Student intern set to make solar calculator web ready

A solar calculator developed by a Heartland intern during the summer of 2019 will be taken to the next level this year with help from another student intern.

John Kirkvold, a computer science major at South Dakota State University, will be spending the next few months working to make the calculator web functional.

The tool was developed to determine how behind-the-meter renewable generation affects utility rates as well as help end-use customers determine true cost savings of installations.

Adam Graff

“The current calculator is only available in an Excel worksheet which must be downloaded to use,” said Heartland Director of Power Supply Adam Graff. “It is not easily shared, and a web version would make it more user friendly and ensure it remains current over time.”

The calculator has certain assumptions built into it, based on the user’s location, which need to be updated periodically. A web interface will ensure the latest data is always available to the user.

Kirkvold will also be tasked with developing a system to display information on Heartland’s generation and load in real-time on the television monitors in Heartland’s lobby.

Kirkvold was born in North Carolina where his parents were both in the military. He and his family lived in various places until he was 16 when they moved from Stavanger, Norway to Sioux Falls, SD where he graduated from Roosevelt High School.

John Kirkvold

A love of computers since his youth led Kirkvold to choosing a major in computer sciences at SDSU. He enjoys learning how computer systems work as well as how to design them. He has previous experience working at Valley Queen in Milbank, SD as a software development intern where he developed web-based applications and designed company software as part of a team.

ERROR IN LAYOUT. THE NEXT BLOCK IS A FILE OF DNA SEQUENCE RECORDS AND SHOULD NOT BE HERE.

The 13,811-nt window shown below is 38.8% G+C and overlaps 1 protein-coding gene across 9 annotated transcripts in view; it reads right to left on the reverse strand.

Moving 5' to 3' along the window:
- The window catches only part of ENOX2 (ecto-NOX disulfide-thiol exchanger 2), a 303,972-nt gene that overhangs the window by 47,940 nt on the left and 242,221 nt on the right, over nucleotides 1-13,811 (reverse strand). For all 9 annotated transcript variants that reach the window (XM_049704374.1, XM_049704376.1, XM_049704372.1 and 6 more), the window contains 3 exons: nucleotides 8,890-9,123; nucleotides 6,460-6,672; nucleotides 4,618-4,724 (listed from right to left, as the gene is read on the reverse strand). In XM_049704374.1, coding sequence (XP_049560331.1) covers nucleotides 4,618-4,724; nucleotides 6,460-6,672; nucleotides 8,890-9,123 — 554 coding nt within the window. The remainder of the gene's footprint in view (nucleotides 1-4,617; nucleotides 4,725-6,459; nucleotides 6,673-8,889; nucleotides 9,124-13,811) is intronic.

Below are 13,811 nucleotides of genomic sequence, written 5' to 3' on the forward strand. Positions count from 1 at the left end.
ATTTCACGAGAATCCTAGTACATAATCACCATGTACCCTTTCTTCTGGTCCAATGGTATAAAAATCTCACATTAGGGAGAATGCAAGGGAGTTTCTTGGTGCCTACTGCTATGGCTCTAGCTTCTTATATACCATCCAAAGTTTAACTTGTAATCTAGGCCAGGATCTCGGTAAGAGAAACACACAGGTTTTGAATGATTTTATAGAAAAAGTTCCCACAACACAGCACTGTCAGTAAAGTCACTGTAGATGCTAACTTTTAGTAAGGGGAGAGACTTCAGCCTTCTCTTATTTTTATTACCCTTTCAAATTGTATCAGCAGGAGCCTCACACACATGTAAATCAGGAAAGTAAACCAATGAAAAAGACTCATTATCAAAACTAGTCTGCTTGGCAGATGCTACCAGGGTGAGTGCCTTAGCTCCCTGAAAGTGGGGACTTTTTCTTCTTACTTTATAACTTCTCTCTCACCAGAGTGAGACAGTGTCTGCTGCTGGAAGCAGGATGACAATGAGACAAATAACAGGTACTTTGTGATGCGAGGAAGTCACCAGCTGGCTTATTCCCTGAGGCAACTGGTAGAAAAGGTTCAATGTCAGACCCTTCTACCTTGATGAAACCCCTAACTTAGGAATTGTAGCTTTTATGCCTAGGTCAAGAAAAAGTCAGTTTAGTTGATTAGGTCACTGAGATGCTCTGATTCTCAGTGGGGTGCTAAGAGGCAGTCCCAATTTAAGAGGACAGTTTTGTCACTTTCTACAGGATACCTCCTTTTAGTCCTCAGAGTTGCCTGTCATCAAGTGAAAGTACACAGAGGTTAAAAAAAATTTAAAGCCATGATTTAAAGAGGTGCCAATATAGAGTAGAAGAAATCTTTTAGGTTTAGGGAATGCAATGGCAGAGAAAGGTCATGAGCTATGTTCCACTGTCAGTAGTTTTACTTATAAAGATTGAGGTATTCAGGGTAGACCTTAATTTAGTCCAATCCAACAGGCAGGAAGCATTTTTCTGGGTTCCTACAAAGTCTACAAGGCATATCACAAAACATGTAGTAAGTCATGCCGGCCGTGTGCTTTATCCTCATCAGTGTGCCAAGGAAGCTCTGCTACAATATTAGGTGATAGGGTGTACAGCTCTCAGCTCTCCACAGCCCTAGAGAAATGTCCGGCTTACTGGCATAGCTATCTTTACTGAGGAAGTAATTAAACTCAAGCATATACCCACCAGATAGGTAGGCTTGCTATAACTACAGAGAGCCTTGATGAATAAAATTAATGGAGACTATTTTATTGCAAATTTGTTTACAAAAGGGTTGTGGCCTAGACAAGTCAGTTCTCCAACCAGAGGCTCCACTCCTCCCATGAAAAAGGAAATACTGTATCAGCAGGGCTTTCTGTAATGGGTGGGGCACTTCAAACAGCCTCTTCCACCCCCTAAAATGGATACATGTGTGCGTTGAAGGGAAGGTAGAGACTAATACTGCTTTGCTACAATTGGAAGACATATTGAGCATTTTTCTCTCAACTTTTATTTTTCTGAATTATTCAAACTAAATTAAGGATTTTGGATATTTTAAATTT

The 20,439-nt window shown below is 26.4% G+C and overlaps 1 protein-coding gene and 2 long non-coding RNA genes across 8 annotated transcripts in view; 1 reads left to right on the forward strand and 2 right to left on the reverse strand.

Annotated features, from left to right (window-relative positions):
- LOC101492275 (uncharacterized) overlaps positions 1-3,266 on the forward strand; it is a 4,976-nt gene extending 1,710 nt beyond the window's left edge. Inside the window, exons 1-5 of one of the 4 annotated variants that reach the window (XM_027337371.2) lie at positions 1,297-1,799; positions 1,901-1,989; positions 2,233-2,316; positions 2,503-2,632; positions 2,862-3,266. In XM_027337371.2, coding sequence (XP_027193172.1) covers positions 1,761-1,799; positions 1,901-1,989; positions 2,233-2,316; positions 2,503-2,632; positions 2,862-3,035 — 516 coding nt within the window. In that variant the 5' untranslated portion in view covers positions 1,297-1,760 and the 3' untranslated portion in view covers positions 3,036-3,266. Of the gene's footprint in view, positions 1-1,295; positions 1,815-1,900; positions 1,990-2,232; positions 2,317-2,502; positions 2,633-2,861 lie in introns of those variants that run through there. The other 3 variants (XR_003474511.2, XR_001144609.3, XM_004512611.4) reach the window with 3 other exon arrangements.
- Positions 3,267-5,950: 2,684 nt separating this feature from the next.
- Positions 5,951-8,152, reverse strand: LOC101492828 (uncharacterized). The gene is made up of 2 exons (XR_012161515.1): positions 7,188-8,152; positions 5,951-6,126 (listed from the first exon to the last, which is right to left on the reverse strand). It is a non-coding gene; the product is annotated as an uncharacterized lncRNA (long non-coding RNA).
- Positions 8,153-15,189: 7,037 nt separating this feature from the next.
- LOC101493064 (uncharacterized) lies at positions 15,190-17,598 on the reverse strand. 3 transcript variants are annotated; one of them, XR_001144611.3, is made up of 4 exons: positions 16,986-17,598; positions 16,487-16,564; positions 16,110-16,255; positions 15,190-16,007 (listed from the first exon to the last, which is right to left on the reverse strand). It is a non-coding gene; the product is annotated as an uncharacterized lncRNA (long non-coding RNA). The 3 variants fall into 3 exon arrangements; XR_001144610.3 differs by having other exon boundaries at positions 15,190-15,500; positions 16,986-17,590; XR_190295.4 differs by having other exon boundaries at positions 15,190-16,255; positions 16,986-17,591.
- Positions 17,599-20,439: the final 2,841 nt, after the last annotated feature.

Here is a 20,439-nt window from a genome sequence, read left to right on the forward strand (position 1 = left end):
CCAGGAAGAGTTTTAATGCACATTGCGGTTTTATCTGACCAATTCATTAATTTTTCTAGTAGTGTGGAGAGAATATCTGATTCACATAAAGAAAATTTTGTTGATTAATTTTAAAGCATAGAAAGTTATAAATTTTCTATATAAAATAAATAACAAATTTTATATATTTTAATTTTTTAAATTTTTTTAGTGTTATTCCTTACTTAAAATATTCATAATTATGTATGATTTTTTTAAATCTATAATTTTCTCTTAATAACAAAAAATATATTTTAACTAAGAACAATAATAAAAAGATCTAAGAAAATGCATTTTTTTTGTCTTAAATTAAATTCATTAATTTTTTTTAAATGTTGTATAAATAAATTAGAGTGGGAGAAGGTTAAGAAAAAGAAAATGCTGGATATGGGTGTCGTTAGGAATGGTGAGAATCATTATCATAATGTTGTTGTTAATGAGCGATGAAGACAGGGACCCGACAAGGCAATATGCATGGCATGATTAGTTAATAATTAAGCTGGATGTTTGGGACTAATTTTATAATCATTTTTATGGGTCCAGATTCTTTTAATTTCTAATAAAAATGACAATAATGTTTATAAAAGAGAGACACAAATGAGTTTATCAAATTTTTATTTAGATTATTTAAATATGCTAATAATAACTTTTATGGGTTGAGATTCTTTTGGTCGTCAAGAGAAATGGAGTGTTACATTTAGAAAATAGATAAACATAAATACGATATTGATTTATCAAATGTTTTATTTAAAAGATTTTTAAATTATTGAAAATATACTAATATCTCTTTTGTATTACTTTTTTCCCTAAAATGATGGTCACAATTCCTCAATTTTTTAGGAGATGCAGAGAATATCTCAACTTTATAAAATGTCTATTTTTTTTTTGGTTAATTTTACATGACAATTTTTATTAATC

He is excited to start working at Heartland saying, “I think what Heartland does is a really important part of society and it is really rewarding that I am able to create and design software.”

Kirkvold is a lover of the outdoors, especially rock climbing, and is the newly elected president of the SDSU climbing club. He is also a contracted cadet of the SDSU Army ROTC and is the Sargent of his ROTC Platoon.

Upon graduating college, Kirkvold plans to commission as an officer in the U.S. Army, either doing four years of active duty or six years of guards.

Heartland was awarded a scholarship through American Public Power Association’s Demonstration of Energy and Efficiency Development (DEED) program to help fund this internship. DEED funds educational scholarships to help improve the operations and services of public power utilities.

Terms of the scholarship include periodic written reports to DEED as well as sharing any tools developed over the course of the internship that could be beneficial to other public power utilities. Heartland was also awarded a DEED scholarship for last year’s internship to develop the calculator.